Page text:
If you don’t know the name Diageo, that’s because Diageo wants it that way. This Knowledge Leader would prefer you to know the names Johnnie Walker, Smirnoff, Baileys, Captain Morgan, Tanqueray and Guinness, the group it calls its “Global Giants,” representing 41% of the firm’s net sales. Mix in a second tier of brands – Crown Royal, J&B, Buchanan’s and Windsor whiskies, Ciroc and Ketel One vodkas — and you have Diageo’s secret recipe for innovation: its global portfolio of spirits and beer brands.
Followers of the Knowledge Leaders Strategy know we measure a firm’s intangible assets in five areas: R&D, brands, information technology, human resources and organizational capital. A global leader in its industry worldwide, Diageo invests in all five, but it is this firm’s deep reservoir of brand knowledge in particular that is the key to its future growth.
Diageo’s innovation strategy is focused on two distinct markets. In the emerging markets, Diageo hopes to capture a wave of demographic changes – a new group of about 500 million young adults who will be coming into legal age worldwide, more than half of whom live in India and Africa. With about 730 million new consumers able to afford to drink alcohol over the next decade, 85% of them will be in the developing markets. Diageo aims to shape the drinking habits of an emerging middle class by offering famous brands like Crown Royal and J&B at affordable prices.
In developed markets, such as the US and Japan, where populations are growing more slowly and disposable income is higher, Diageo takes a different tack. The firm is aiming to reach consumers seeking not to drink more, but rather “better” in effort to maintain a balanced lifestyle. These are consumers with highly developed tastes and disposable income, and the company is counting on them paying a premium for “reserve” choices, luxury interpretations of its traditional brands like Johnnie Walker Blue and Gold Label, Don Julio Tequila and Bulleit Burbon. Since about two thirds of Diageo’s sales are of its premium core brands, keeping this core vibrant is a key focus. The firm specifically targets trendsetter bartenders and consumers who want to keep up with limited edition “occasion” releases. Diageo recently rebranded Johnnie Walker Platinum label for US customers as Johnnie Walker Aged 18 Years with new, sophisticated packaging. This year it plans to release Jane Walker, a limited-edition Johnnie Walker Black Label aimed at increasing the 29.6% of US whiskey drinkers who are women.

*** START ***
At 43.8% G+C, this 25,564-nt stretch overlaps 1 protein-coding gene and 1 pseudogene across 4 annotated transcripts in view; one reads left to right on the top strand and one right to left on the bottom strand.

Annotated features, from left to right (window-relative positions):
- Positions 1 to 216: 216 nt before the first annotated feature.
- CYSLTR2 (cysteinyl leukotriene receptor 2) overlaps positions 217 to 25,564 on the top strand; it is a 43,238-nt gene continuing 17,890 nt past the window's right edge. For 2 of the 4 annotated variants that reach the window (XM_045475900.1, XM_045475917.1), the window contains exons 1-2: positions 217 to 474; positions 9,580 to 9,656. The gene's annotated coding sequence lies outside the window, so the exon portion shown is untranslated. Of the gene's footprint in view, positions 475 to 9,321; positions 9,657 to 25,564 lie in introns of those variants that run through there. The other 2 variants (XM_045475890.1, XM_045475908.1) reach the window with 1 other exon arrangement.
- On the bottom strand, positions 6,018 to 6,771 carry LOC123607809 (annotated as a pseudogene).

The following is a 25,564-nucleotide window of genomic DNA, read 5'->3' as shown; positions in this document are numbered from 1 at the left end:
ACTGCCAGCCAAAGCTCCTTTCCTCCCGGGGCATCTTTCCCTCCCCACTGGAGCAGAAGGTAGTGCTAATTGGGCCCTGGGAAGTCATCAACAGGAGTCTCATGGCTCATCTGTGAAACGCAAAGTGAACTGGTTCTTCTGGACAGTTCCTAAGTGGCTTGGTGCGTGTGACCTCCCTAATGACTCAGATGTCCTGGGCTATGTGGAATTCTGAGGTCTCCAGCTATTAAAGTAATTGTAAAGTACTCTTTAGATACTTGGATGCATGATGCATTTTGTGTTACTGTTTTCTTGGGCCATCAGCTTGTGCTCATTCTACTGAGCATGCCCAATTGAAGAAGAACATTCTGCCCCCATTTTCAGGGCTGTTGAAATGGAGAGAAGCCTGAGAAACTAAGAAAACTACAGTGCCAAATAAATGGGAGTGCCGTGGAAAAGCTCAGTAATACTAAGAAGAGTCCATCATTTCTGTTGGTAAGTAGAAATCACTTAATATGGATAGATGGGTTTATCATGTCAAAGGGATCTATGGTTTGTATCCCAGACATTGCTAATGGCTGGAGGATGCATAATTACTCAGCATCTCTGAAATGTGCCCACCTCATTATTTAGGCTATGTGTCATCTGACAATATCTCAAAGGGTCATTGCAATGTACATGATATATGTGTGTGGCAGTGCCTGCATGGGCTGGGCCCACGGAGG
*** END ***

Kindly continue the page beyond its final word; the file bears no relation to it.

For Diageo, the key to building the right “experience” for new and returning consumers is understanding local preferences. That’s why this Knowledge Leader is structured around geographic markets, building country-specific strategies for each of its global brands. New drink innovations can be launched globally or locally. Embedded teams on the ground in Asia Pacific, North America, Europe/Russia/Turkey, Africa, and Latin America/Caribbean identify locally relevant trends for new drinks or new twists on old ones. For instance, in Africa, Diageo sources ingredients from local farmers. Last year 76% of raw materials were sourced locally, and Diageo aims to reach 80% from 50,000 local African farmers by 2020.